Re: Cohousing Games?!
From: LScottr2go (LScottr2goaol.com)
Date: Fri, 14 Jul 2000 07:21:08 -0600 (MDT)
In a message dated 7/14/2000 5:31:22 AM Pacific Daylight Time, h-mead [at] 
nwu.edu 
writes:

<< What are games cohousing people have created and have had fun with? >>
There are so many, I couldn't begin to describe them all.  I get some of them 
from books; some I dream up. 
     For instance, for one closing we passed out bubble gum, numbered off in 
two's, and each pair attempted to unwrap their gum, soften it up enough to 
start blowing, and blow a simultaneous bubble.  It required great teamwork 
and non-verbal cues.  I was laughing so hard I spit my gum into my partner's 
lap.
    "Find the pruey" was fun.  One person is the pre-designated pruey.  The 
group members wander around with eyes shut.  If you bump into someone, you 
say "pruey".  It they're not "the pruey", they say "pruey" back.  You'll know 
you've bumped into the pruey, because they will be silent and not say "pruey" 
back.  When you find the pruey, you then become part of the pruey and stand 
there with them.  Eventually the whole group becomes one big pruey.
    There are internet sites for games, one book I ordered about 100 ways to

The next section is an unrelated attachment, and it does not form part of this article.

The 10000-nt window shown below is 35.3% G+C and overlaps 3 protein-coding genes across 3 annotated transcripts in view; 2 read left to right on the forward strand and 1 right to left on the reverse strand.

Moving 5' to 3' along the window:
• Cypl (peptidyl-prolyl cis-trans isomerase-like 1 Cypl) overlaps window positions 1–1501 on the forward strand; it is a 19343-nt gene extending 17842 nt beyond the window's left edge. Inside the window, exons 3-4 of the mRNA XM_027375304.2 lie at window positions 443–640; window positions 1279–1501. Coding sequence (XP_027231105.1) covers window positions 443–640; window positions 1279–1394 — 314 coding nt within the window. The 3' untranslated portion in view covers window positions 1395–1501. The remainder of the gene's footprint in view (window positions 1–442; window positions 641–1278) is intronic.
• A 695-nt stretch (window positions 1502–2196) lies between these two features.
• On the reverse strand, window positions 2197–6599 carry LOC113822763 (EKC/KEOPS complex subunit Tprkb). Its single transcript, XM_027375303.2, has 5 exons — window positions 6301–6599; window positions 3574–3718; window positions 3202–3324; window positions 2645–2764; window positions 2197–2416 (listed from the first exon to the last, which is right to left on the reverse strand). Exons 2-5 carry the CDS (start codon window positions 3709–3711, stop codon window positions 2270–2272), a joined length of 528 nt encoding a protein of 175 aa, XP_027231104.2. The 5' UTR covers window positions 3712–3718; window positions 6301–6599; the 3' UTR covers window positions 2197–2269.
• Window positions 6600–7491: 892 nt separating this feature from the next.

have great meetings (or something like that) had a lot of nice ideas.  An 
old, old book from the library with "parlor games" had some fun stuff; 
"energizers" is one keyword you will often find.
    A couple of weeks ago, it didn't seem like we really felt like playing (I 
always ask - sometimes the atmosphere is too tense or volatile).  But we 
started a game where people put an object on the table in the middle, and 
then we passed it around the circle, and everyone got a chance to do some 
kind of improv with the object - miming use of it in some way.  Some folks 
were delightfully creative this way; some weren't and would pass, but 
everybody seemed to really enjoy it.  We loosened up and got better at it 
after a few rounds. 
    When we started including play in our meetings, a couple of people told 
me they didn't like to play - they felt more comfortable with ritual or 
structured activities like that.  But the feedback has been very positive, 
even from the ones who were worried about  not being "good" at playing. 
    If anybody wants some book titles, write back and I'll haul my stuff up 
from the car where it lives and try to pin a few sources down.
    Good luck!  Linda Scott (Cascadia Commons Cohousing, Portland, OR) 

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